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Edith Wharton: First Female to Win the Pulitzer Prize for Fiction

Readmikenow enjoys writing about unique and interesting people. He likes to learn about individuals who live or have lived unusual lives.

Painting of Edith Wharton

Painting of Edith Wharton

Edith Wharton was a prolific author who did not publish her first novel until she had reached the age of 40. She then became a very productive writer. Wharton's work involved approximately 15 novels, as well as seven novellas and over 84 short stories. In addition to fiction, she published books on poetry, travel, design—as well as a memoir, a book on cultural criticism, and more.

Her novel, The Age of Innocence, was published in 1920 and won the 1921 Pulitzer Prize for fiction. This made her the first woman to win this award. Wharton was also nominated for the Nobel Prize in Literature three times. This occurred in 1927, 1928, and 1930.

Painting of young Edith Wharton

Painting of young Edith Wharton

Early Years

On January 24, 1862, Edith Wharton was born at her parent's brownstone located at 14 West Twenty-Third Street in New York City. Her birth name was Edith Newbold Jones. Her father's name was George Frederic Jones and her mother's name was Lucretia Stevens Rhinelander. She had two older brothers named Henry and Frederic.

Wealth

Wharton's father's family was very wealthy having earned their fortune from real estate. They were also considered extremely socially prominent. It is often said that the term “keeping up with the Joneses” was in reference to the family of Wharton's father. Her father's favorite cousin was Caroline Schermerhorn Astor. Ebeneezer Stevens was Wharton's great grandfather. Fort Stevens in New York was named after him.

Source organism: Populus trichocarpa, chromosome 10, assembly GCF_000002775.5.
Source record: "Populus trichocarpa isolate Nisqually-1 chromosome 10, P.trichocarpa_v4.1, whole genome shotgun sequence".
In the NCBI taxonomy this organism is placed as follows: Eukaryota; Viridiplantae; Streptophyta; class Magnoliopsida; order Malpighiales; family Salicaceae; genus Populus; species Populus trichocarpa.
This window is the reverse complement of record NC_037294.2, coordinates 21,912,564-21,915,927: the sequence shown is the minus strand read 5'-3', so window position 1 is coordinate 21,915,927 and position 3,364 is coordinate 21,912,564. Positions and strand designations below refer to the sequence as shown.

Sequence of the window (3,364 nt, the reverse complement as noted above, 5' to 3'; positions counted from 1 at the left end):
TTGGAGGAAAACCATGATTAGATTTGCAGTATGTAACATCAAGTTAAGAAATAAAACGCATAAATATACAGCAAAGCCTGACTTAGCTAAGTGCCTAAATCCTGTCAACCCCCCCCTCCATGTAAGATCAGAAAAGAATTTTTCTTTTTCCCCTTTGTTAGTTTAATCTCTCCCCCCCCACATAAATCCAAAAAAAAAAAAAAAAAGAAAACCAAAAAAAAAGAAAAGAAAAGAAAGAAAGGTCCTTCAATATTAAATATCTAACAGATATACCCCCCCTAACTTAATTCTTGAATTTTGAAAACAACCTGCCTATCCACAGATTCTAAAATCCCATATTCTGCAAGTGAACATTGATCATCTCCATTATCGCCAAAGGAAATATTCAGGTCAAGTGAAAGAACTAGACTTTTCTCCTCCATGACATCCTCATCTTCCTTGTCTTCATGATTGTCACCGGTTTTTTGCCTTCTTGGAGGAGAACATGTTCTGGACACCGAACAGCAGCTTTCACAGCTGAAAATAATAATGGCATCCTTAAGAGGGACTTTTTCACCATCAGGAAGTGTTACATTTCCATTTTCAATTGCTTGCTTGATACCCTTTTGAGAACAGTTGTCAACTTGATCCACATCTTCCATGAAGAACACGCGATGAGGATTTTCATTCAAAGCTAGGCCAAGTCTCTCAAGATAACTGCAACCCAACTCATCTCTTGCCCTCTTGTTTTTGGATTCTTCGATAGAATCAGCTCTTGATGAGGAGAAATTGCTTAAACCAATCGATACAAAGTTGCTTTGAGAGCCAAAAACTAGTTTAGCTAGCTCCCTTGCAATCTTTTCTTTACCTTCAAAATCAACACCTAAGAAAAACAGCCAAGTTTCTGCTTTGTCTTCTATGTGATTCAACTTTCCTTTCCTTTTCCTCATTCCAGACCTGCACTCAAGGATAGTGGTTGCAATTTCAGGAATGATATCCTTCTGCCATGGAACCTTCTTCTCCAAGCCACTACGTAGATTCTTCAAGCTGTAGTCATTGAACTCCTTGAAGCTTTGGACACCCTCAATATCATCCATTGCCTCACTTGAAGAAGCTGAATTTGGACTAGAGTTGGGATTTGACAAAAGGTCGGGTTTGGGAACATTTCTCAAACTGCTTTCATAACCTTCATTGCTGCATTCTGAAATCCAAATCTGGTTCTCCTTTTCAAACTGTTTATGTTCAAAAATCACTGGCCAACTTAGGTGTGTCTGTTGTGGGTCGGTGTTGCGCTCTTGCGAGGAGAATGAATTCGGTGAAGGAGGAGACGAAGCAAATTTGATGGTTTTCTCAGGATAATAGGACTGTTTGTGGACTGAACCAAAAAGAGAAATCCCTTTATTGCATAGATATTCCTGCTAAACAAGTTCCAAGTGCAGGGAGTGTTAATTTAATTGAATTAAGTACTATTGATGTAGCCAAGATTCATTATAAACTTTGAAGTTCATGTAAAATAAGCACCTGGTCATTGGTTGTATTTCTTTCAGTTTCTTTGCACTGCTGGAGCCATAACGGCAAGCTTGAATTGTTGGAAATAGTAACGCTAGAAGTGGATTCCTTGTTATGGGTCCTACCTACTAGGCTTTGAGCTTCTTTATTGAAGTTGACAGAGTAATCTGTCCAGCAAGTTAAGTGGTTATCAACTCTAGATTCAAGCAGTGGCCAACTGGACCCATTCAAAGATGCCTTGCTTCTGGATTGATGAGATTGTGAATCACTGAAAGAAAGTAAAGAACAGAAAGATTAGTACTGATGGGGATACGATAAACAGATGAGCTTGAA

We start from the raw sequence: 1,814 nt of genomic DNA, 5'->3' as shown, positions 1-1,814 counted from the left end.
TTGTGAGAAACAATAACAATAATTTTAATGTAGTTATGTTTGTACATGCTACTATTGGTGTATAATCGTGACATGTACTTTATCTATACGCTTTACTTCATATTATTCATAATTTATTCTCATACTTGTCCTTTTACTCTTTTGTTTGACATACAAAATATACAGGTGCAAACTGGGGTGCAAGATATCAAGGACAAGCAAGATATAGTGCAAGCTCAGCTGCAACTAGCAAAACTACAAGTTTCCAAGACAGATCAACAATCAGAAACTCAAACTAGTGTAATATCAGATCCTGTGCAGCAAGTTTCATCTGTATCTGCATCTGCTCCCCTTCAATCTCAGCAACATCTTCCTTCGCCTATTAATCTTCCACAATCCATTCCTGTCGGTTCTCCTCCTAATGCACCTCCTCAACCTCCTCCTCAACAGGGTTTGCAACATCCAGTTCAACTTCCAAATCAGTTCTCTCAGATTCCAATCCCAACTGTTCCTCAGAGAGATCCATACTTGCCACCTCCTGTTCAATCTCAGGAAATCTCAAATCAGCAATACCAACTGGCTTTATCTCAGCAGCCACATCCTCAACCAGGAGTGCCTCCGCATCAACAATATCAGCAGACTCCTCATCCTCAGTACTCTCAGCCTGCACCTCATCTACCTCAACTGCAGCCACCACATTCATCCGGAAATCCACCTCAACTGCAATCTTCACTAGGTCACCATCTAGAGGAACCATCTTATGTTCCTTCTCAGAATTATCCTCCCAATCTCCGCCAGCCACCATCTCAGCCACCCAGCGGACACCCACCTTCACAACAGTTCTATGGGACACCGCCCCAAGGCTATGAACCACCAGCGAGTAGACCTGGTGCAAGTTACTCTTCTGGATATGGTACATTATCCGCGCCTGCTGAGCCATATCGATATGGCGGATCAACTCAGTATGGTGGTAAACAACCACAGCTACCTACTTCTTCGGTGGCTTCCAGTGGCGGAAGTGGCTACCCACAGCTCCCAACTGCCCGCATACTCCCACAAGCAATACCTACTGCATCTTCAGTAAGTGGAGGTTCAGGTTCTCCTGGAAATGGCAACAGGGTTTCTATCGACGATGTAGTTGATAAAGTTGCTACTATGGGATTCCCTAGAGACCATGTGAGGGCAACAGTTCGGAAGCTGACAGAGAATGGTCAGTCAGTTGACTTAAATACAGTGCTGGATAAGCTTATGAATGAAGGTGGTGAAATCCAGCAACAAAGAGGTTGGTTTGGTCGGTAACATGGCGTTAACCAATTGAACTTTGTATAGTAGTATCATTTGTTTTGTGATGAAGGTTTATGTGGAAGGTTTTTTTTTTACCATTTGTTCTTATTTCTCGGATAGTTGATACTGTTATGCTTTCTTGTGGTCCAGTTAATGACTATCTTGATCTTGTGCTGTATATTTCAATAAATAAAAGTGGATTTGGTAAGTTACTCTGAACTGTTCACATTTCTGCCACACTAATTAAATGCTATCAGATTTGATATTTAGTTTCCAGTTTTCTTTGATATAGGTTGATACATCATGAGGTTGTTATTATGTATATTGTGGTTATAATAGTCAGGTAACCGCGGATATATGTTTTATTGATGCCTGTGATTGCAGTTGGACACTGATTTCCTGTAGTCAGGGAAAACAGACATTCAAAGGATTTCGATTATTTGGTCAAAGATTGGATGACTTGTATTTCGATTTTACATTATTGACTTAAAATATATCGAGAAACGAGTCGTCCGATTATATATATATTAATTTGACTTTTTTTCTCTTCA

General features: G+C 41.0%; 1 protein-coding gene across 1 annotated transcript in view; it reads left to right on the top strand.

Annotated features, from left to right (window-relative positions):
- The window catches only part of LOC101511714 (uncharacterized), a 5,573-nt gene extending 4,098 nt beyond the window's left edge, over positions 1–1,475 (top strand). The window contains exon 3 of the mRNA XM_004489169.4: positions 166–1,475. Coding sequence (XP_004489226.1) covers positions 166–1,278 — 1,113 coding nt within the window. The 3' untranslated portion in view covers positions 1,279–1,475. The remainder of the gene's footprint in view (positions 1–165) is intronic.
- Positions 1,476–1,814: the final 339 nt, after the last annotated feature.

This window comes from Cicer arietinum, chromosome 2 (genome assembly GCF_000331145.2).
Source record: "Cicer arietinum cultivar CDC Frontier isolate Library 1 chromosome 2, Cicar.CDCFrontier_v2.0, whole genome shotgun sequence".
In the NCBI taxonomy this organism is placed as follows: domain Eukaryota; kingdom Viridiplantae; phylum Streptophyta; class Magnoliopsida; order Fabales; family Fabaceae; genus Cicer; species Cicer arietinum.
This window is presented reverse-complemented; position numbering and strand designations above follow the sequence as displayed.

Early Writing

Starting at an early age, Wharton would tell stories. This started when she was five and her family moved to Europe. The young Wharton referred to it as “making up.” She was always occupied with making up stories for her family. When she got older, Wharton would spend much of her time writing fiction and poetry. At the age of 11, Wharton attempted to write her first novel. Her mother was harsh and criticized the work so badly, Wharton started to write poetry.

When she was 15, Wharton had her first work published. It was a translation of a German poem called "What the Stones Tell." Wharton was paid $50. When her family became aware of what Wharton had done, they made certain her name did not appear in print. They believed that writing was not a proper vocation for a woman of society. The poem was published under the name of her father's cousin, E.A. Washburn. Wharton wrote under a pseudonym in 1879 to publish a poem for the New York World. She was also able to anonymously publish five poems in the Atlantic Monthly in 1880.

Her success did not earn her any encouragement with her family or from her social circles. Wharton continued to write, but she would not publish anything again until 1889. This is when her poem "The Last Augustinian" was published in Scribner's Magazine.

Edith Wharton

Edith Wharton

Socialite and Debutante

Wharton stopped writing anything between 1880 and 1890. During this time, she focused her efforts in performing her duties as a socialite and debutante. This is when she would carefully observe all the social changes occurring around her. They would later be seen in her writing. In 1879, Wharton officially came out as a debutante to society.

Edward (Teddy) Robbins

Edward (Teddy) Robbins

Marriage